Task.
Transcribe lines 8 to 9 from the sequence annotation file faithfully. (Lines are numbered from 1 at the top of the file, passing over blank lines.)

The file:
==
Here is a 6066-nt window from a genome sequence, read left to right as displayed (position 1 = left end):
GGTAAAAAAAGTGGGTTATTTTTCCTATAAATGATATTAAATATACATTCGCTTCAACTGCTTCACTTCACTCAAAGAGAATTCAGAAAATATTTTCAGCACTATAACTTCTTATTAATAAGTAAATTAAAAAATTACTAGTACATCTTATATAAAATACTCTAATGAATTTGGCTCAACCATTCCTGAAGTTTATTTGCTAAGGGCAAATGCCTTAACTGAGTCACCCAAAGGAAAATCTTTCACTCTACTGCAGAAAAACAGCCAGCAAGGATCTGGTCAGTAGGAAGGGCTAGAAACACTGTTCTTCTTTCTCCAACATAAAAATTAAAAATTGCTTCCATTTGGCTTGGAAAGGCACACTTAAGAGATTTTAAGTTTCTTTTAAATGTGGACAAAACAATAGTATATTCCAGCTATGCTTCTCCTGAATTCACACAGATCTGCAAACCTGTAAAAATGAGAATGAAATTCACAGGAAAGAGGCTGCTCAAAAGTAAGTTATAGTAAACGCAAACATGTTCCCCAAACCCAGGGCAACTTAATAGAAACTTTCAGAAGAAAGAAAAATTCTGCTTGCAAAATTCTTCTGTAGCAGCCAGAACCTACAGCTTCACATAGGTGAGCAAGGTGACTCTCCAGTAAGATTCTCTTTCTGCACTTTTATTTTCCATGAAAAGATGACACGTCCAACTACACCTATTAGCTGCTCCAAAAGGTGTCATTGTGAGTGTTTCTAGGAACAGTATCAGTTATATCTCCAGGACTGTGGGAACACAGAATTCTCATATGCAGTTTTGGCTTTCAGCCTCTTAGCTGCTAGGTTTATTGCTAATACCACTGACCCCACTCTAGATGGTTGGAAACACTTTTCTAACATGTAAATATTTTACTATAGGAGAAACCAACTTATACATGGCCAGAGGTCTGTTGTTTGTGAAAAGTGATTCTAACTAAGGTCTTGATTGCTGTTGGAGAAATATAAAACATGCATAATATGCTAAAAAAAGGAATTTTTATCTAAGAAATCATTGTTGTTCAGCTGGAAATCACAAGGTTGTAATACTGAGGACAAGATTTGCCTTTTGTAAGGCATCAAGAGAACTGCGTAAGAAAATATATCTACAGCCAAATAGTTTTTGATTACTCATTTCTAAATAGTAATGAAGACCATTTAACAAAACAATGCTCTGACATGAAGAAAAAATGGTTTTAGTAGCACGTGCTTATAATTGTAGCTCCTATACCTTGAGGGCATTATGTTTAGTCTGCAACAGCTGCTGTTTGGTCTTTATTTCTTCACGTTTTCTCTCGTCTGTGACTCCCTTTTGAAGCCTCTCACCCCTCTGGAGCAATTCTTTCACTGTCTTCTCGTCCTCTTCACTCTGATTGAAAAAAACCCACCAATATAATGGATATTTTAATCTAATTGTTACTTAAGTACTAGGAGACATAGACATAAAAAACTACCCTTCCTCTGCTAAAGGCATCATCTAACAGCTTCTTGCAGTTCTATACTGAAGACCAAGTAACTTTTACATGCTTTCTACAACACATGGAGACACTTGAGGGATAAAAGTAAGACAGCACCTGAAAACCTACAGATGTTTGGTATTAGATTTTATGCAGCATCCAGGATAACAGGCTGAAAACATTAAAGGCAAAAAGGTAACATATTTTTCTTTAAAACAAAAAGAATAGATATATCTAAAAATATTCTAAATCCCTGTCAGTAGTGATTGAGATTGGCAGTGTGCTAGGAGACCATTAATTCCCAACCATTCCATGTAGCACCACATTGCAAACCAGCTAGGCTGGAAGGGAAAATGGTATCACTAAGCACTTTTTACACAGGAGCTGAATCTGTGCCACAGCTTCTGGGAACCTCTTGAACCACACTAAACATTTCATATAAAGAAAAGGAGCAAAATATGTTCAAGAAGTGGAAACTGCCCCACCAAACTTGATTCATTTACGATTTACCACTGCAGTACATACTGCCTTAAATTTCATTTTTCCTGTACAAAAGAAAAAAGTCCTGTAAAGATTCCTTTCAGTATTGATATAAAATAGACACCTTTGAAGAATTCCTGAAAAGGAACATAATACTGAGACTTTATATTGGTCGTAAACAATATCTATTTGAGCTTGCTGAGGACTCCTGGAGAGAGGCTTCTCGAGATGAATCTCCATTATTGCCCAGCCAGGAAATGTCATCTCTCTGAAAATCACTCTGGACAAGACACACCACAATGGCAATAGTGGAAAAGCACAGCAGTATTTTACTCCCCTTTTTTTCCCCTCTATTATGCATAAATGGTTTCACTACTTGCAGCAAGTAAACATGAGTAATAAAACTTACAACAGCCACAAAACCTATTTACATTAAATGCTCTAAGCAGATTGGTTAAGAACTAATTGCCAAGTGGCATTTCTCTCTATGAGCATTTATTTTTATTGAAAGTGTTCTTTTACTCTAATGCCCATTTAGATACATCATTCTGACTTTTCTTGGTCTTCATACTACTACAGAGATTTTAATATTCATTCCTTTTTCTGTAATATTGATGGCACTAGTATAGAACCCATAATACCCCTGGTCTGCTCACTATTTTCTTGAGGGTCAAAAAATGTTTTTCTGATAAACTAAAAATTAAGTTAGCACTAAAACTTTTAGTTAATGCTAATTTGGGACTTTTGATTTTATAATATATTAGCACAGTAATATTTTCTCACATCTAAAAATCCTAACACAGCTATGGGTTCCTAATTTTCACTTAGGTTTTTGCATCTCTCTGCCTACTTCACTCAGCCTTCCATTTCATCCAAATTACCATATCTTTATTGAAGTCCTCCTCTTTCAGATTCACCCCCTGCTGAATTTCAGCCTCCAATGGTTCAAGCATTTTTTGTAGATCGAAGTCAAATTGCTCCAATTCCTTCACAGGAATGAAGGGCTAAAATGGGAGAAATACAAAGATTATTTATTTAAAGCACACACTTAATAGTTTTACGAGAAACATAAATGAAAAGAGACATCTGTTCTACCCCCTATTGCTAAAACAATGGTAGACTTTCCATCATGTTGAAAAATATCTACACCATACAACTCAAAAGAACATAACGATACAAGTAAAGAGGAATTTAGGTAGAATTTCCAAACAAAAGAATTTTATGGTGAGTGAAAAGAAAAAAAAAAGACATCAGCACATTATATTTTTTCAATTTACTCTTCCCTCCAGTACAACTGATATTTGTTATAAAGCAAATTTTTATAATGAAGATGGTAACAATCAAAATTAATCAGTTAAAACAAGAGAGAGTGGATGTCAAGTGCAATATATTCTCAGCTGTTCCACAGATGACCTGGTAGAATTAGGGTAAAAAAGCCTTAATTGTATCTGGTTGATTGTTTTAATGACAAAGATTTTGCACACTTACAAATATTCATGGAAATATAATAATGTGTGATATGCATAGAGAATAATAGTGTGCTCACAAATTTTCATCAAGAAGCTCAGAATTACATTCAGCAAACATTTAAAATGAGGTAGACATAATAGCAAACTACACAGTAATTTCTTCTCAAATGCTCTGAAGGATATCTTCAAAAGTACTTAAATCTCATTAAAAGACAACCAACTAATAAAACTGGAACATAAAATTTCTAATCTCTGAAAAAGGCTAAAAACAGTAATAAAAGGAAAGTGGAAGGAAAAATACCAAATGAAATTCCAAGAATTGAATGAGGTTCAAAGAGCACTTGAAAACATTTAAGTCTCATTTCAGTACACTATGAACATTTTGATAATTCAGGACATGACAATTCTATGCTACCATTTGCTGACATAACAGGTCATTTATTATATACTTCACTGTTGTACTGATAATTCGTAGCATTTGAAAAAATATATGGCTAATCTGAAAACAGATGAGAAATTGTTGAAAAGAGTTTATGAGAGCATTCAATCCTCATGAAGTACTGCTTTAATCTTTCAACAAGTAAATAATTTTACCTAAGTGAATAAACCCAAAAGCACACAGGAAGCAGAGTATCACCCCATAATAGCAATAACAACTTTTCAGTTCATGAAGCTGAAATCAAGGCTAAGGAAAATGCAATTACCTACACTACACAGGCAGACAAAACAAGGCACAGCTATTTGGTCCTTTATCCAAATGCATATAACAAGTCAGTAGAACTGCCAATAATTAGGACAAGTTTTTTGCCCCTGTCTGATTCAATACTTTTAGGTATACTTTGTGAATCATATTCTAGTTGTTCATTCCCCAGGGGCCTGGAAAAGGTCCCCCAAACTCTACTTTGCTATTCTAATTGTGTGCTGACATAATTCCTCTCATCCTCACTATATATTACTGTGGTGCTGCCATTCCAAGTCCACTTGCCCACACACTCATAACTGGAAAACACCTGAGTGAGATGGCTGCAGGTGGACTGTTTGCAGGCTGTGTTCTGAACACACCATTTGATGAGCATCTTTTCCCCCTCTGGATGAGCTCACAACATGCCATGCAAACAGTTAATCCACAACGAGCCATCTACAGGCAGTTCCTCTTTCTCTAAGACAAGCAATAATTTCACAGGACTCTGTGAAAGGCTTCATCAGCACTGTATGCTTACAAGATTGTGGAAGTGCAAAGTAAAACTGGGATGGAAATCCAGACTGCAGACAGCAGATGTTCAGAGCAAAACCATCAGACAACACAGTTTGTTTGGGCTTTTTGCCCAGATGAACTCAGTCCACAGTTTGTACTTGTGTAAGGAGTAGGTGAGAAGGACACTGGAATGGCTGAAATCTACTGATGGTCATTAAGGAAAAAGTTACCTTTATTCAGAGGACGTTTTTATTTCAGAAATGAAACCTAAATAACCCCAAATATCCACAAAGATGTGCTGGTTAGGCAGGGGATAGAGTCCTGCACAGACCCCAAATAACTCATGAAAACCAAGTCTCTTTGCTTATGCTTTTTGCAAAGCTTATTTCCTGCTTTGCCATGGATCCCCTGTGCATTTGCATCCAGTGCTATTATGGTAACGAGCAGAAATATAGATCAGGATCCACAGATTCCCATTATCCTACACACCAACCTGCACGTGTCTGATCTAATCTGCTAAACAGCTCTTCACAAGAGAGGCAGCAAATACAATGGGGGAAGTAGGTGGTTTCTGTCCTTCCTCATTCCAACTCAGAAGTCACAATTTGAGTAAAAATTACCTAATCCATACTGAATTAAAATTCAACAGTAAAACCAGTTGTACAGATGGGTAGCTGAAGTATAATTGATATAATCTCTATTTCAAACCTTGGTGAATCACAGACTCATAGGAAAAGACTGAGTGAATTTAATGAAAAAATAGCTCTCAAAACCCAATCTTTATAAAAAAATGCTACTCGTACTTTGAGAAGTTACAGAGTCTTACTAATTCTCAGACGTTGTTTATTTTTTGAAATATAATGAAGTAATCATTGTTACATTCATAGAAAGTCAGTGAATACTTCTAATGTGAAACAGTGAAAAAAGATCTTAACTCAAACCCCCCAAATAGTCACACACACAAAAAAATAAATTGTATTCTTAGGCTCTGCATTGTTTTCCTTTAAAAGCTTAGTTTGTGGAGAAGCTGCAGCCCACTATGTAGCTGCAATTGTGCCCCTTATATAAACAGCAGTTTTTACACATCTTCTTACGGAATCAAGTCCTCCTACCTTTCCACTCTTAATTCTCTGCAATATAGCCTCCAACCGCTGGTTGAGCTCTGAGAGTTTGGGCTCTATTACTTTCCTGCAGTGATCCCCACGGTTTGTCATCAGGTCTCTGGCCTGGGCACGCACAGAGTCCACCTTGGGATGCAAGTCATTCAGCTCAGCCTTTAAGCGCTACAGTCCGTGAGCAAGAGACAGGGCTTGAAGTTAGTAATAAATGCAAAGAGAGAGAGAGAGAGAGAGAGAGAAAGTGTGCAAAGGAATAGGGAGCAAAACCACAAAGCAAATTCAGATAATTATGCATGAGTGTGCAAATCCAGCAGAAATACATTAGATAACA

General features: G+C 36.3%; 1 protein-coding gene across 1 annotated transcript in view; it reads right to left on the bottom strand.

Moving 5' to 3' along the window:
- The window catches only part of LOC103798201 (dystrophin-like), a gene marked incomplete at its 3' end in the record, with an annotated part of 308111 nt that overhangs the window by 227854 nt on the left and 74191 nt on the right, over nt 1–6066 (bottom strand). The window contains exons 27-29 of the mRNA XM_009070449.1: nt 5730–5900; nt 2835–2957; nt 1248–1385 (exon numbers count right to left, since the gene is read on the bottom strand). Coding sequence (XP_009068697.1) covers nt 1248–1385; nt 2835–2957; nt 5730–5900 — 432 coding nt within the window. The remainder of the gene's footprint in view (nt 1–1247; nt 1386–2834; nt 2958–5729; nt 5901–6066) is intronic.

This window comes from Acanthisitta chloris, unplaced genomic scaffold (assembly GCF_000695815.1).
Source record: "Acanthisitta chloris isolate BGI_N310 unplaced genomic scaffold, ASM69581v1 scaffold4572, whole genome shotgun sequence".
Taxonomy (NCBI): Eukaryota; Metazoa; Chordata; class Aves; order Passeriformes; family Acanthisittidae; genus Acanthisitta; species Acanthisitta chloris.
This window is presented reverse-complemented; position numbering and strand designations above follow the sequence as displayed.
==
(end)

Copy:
Taxonomy (NCBI): Eukaryota; Metazoa; Chordata; class Aves; order Passeriformes; family Acanthisittidae; genus Acanthisitta; species Acanthisitta chloris.
This window is presented reverse-complemented; position numbering and strand designations above follow the sequence as displayed.